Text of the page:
Several Fed policy-makers are focusing their comments and analyses on the neutral rate of interest – a level of the real (inflation-adjusted) Fed funds rate that will neither slow down nor speed up the economy. If the Fed funds were set at this level, inflation and unemployment would be stable. The neutral rate changes depending on economic conditions and is ultimately unknown. Despite the measurement problems, it is useful in setting and evaluating monetary policy.
While the neutral rate idea has appeared recently, it is close to an older concept of a natural interest rate due to the Swedish economist, Knut Wicksell (1851-1926). Today’s approach focuses on how the neutral rate changes as the economy adjusts.
The neutral rate is a benchmark for judging the stance of monetary policy. When the real Fed funds rate is lower than the neutral rate, monetary policy is accommodative and will lead to lower unemployment, faster growth and increased inflation; if the real Fed funds rate is above the neutral rate, the reverse trends will be in place. While we don’t know exactly what the neutral rate is today, we do know how it changes as the economic and financial conditions evolve. Combined with an understanding of how accommodative or restrictive monetary policy presently, we can judge how policy should adjust. These ideas, along with current data, are behind the arguments for an increase in the Fed funds Rate, possibly as soon as December 16th, a couple of weeks away.
In a recession with employment and inflation falling, pessimistic expectations of the future and few short term investment opportunities, the economy has very little momentum. Even relatively modest interest rate levels may dampen economic activity. In this situation the neutral rate will be quite low. During the last recession in 2007-2009, the neutral rate was zero or less; in Europe today the recent action of the European Central Bank suggests it is close to zero. As economic growth resumes in a recovery and as pessimism shifts to neutral and then to optimism, the neutral rate will rise. If the recovery progresses, increased demand for credit and rising investment will push the neutral rate higher. In a recession, the central bank will seek to keep the Fed funds rate below the neutral rate to support the economy. As the economy improves and the neutral rate rises, the central bank either lifts the Fed funds target to follow the neutral rate up or risks a much too simulative policy position and inflation. How far the real Fed funds rate is above or below the neutral rate affects how aggressive the policy is.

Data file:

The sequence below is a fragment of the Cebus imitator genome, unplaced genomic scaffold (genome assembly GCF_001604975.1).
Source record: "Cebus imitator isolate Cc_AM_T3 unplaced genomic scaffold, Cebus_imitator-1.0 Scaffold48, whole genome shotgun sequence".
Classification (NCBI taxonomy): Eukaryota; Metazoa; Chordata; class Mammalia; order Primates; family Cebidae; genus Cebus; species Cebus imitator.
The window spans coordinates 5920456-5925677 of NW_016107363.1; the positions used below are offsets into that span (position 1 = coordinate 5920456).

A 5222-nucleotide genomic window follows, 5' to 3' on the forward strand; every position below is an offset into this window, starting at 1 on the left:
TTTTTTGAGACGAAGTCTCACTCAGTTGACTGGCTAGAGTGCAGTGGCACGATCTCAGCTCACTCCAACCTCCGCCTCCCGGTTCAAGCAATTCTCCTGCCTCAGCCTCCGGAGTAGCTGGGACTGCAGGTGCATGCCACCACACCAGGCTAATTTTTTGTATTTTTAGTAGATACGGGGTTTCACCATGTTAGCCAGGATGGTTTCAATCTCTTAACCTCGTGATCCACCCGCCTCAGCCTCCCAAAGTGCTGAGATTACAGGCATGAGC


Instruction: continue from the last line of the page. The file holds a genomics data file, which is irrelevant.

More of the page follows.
When the real Fed funds rate is close to the neutral rate, monetary policy will gradually move the economy; when spread widens the impact of monetary policy increases. The large rate moves in the early days of the financial crisis and the extremely high interest rates in the 1979-82 inflation wars are examples. Today, there is no room to lower the Fed funds rate; even if the Fed raises its target later this month there will be a little room. But there is plenty of upside – if inflation were suddenly a worry the central bank could easily boost the Fed funds target well above the neutral rate. The importance of this is the asymmetry of risks: keeping interest rates a bit too low buys insurance against unexpected slowness in the economy. Rushing to raise interest rates in fear of inflation makes little sense since there is plenty of upside if tighter policies are suddenly needed.
That no one knows precisely where the neutral rate is hasn’t stopped people from estimating its position. The chart from a recent speech by Fed Chair Janet Yellen shows four estimates of the neutral rate.
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